James Wild MP: Parliamentary committees hold government departments to account
Naturally much media reporting of Parliament focuses on debates in the Chamber and set piece events such as Prime Minister’s Questions.
They are incredibly important for debating the issues of the day and for MPs to hold the Government to account.
However, less noticed is the detailed work of Parliament that happens in the select committees that scrutinise government departments.
I have the privilege to be a member of the Public Accounts Committee, the oldest select committee, which scrutinises the economy, efficiency, and effectiveness of public spending. As a member of the committee, I am able to represent the interests of people across North West Norfolk when we consider value for money for the hundreds of billions of taxpayers’ money spent each year across all departments.
During this year much of our focus has been on the incredible £400 billion of spending on the response to Covid including Test and Trace as well as the support provided for individuals and businesses.
While a common theme has been a lack of planning for such a pandemic, once the scale of Covid-19 became clear departments put in place support rapidly which evolved as we learnt more. Some decisions such as the procurement of PPE and an over-reliance on consultants raised questions over value for money. The urgency of the situation led to more rapid and collaborative decision-making. The lack of data, such as on the number of ventilators, underlined the importance of having complete and accurate datasets.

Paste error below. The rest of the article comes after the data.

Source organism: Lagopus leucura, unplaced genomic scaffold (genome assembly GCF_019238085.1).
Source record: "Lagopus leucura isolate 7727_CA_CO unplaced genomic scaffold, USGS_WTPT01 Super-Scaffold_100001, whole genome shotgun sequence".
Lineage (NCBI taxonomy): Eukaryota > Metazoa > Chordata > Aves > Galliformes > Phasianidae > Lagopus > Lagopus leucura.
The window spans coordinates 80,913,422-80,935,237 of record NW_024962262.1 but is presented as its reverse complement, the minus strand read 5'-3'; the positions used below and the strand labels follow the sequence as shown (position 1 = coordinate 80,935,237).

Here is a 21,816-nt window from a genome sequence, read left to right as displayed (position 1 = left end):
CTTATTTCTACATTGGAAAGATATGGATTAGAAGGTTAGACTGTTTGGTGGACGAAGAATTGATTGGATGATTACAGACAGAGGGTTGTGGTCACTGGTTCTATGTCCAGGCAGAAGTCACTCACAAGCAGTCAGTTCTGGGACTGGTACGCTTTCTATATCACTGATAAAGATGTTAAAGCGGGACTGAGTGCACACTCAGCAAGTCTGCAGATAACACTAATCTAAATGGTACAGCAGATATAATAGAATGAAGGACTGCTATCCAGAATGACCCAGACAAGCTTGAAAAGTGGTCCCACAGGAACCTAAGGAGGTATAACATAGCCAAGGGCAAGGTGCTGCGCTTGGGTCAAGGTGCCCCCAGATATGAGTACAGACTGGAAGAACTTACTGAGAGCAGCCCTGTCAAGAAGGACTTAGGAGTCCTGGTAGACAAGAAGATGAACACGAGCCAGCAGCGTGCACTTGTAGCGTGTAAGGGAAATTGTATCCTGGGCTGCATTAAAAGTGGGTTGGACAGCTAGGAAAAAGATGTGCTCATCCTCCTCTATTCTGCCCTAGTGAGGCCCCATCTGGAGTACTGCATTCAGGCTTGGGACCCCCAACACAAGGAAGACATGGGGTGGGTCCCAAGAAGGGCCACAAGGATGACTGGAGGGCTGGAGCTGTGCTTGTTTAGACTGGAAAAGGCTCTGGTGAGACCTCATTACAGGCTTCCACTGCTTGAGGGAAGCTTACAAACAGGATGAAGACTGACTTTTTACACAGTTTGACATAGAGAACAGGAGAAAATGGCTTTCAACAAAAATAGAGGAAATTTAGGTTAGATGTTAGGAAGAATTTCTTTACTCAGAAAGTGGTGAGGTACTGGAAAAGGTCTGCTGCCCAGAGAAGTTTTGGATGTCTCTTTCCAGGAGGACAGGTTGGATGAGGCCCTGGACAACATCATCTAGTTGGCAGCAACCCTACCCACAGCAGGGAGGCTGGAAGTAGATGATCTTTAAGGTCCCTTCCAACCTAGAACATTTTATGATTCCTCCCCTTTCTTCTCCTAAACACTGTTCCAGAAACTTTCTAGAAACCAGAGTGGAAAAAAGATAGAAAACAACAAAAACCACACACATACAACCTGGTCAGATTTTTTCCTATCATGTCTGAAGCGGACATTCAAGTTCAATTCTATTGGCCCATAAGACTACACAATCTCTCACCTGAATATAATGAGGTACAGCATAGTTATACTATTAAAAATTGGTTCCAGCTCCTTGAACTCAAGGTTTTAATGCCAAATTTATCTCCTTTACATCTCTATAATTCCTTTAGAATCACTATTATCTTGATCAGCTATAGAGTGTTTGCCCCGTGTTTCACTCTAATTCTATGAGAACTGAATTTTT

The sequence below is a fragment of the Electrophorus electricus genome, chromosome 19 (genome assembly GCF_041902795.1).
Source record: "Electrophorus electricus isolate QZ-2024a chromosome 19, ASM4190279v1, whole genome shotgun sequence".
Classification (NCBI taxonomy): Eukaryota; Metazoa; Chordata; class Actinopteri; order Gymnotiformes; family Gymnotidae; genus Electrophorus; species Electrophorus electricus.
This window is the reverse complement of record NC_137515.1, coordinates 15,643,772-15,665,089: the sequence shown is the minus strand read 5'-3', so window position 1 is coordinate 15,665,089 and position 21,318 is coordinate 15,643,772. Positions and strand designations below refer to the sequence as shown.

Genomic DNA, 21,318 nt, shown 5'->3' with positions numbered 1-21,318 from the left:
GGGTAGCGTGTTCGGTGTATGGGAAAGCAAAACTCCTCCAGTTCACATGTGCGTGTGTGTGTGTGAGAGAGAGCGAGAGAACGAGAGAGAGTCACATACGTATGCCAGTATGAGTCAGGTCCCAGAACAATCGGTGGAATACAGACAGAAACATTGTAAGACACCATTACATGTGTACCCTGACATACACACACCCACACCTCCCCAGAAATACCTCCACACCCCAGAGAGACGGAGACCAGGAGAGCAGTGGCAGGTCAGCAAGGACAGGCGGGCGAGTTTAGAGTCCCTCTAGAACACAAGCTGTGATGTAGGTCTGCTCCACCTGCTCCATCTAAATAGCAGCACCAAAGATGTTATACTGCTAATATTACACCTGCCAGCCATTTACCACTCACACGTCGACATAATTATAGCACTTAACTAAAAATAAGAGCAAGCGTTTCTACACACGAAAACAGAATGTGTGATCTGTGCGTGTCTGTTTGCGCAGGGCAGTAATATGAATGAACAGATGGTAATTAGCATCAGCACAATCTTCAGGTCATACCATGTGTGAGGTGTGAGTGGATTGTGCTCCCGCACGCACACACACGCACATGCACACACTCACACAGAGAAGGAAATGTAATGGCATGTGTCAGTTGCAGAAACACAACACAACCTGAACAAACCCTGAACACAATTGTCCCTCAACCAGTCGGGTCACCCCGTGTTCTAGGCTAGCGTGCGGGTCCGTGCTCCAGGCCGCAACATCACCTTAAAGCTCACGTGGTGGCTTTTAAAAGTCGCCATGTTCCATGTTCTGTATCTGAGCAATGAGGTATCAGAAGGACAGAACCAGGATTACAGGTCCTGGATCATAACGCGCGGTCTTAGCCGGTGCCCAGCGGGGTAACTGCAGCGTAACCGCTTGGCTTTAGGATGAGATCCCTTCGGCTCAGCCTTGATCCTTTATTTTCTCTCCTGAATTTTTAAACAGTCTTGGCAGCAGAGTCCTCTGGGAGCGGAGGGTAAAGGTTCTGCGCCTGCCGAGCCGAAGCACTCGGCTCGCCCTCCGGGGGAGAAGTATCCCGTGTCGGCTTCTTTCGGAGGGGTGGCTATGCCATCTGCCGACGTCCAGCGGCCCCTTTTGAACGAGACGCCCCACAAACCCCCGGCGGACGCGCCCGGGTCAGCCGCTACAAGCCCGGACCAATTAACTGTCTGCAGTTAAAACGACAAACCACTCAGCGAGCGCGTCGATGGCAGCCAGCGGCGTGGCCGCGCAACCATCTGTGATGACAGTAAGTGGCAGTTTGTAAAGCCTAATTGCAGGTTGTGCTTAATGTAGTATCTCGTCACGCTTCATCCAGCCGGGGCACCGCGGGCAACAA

So there are many lessons to learn – no doubt the public inquiry will offer more – about planning for high-impact events.
Over the year, my committee also looked at a range of other areas including the BBC, Special Educational Needs, gigabit broadband, welfare fraud, HS2, local government, and consumer protection. Before Parliament went into recess, we scrutinised the Department of Health and NHS’ plans to tackle the treatment backlogs. 5.8 million people are waiting for elective surgery (planned procedures like hip replacements and cataract operations) and cancer care.
In Norfolk and Waveney, 106,014 people are waiting for elective surgery with 12 per cent waiting for more than a year - 10 times as many as the best performing NHS Trust.
In September 2021, the Government announced that an additional £36 billion for health and social care over the three years from 2022-23 which includes an extra £8 billion for elective recovery.
I supported this new funding – which was opposed by other parties – but it is important that it delivers in getting people the treatment they need. In the hearing I challenged the NHS on improving performance in Norfolk and Waveney and urged the Department to be more activist in holding NHS leaders to account. Patients and taxpayers would expect nothing less.
Next year our programme includes bounce back loans, women in the criminal justice system, academies, regulation of private renting, and local economic growth. Getting value for money for your taxes is a big responsibility and one that I will continue to focus on in 2022.
Happy new year!